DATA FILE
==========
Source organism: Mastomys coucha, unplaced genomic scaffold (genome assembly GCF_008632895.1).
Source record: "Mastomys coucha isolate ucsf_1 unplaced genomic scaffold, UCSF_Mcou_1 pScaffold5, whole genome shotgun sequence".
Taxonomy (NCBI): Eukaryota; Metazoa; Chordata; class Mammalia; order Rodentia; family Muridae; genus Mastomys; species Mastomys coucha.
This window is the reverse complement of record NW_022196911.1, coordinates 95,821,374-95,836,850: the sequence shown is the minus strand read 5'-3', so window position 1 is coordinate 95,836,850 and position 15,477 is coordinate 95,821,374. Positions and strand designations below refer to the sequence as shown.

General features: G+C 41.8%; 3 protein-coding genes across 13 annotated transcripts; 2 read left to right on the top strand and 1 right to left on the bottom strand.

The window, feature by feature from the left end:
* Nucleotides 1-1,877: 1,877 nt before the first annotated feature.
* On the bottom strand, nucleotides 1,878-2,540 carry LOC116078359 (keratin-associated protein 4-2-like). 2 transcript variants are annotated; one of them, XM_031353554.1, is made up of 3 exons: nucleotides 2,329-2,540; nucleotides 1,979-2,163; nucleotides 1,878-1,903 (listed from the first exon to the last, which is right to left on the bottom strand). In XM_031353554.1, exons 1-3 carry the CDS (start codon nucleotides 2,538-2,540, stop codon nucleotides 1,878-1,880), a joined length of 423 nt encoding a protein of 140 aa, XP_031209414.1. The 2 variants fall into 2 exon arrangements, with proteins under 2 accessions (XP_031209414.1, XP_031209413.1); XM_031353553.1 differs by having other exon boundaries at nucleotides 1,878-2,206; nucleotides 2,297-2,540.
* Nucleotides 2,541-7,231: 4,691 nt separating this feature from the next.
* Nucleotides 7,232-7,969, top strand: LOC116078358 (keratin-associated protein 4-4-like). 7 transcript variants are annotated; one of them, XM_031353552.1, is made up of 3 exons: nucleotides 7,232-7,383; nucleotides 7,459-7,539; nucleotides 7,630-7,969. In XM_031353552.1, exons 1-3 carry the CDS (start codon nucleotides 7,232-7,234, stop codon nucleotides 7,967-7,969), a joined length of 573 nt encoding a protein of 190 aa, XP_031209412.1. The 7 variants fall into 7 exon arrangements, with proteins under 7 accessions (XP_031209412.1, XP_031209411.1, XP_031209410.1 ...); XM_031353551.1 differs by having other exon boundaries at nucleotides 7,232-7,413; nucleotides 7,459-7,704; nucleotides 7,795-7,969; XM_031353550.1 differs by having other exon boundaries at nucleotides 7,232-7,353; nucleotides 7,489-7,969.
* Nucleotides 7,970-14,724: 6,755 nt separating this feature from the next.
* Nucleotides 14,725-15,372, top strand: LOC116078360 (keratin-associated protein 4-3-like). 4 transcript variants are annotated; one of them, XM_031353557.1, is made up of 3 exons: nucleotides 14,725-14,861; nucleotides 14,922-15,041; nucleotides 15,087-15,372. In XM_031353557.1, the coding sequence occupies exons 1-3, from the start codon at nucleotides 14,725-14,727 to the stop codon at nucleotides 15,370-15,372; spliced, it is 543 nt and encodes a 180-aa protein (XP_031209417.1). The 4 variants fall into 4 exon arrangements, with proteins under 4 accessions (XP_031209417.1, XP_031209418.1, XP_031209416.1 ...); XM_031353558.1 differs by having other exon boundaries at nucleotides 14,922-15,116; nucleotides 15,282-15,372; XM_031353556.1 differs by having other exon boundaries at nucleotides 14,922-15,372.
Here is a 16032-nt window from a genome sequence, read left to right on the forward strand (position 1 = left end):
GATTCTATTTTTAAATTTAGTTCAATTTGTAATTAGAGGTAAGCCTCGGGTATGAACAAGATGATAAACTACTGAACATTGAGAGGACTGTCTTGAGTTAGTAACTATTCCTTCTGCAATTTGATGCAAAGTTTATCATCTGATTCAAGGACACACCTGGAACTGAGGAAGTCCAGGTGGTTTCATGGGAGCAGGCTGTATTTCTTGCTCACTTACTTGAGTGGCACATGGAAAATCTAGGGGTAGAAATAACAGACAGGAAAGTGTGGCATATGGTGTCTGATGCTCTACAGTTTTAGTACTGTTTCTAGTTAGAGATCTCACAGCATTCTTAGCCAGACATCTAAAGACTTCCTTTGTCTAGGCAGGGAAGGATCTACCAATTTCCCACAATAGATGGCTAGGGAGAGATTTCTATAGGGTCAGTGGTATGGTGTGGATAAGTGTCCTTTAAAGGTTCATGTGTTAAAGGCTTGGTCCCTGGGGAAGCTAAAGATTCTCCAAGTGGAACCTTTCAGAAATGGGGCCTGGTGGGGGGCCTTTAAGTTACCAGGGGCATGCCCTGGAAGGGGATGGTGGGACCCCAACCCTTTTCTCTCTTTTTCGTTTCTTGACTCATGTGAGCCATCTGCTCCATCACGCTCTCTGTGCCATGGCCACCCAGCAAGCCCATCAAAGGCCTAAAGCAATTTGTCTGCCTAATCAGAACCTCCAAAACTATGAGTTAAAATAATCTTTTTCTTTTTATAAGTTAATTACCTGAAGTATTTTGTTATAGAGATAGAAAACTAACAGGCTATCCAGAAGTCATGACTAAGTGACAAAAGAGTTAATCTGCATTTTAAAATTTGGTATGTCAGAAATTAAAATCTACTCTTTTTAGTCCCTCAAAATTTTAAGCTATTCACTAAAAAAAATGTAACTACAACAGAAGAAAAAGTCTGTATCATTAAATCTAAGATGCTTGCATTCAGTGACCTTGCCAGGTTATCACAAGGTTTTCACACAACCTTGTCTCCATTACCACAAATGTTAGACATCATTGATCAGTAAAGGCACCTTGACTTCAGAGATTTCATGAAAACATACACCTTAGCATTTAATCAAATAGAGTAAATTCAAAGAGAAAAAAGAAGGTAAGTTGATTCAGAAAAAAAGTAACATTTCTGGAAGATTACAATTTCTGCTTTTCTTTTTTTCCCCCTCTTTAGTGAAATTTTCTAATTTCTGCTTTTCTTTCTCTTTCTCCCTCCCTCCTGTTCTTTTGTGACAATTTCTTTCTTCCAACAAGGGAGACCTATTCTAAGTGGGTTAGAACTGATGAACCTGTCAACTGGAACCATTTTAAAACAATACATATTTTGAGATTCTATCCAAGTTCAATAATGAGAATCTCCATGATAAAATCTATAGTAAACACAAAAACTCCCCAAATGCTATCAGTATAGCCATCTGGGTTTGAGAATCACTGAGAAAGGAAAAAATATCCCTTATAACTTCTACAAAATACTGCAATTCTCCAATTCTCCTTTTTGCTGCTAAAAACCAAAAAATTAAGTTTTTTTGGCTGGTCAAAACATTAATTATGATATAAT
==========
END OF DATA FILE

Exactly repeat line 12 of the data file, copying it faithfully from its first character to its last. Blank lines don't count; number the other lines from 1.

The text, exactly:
* Nucleotides 14,725-15,372, top strand: LOC116078360 (keratin-associated protein 4-3-like). 4 transcript variants are annotated; one of them, XM_031353557.1, is made up of 3 exons: nucleotides 14,725-14,861; nucleotides 14,922-15,041; nucleotides 15,087-15,372. In XM_031353557.1, the coding sequence occupies exons 1-3, from the start codon at nucleotides 14,725-14,727 to the stop codon at nucleotides 15,370-15,372; spliced, it is 543 nt and encodes a 180-aa protein (XP_031209417.1). The 4 variants fall into 4 exon arrangements, with proteins under 4 accessions (XP_031209417.1, XP_031209418.1, XP_031209416.1 ...); XM_031353558.1 differs by having other exon boundaries at nucleotides 14,922-15,116; nucleotides 15,282-15,372; XM_031353556.1 differs by having other exon boundaries at nucleotides 14,922-15,372.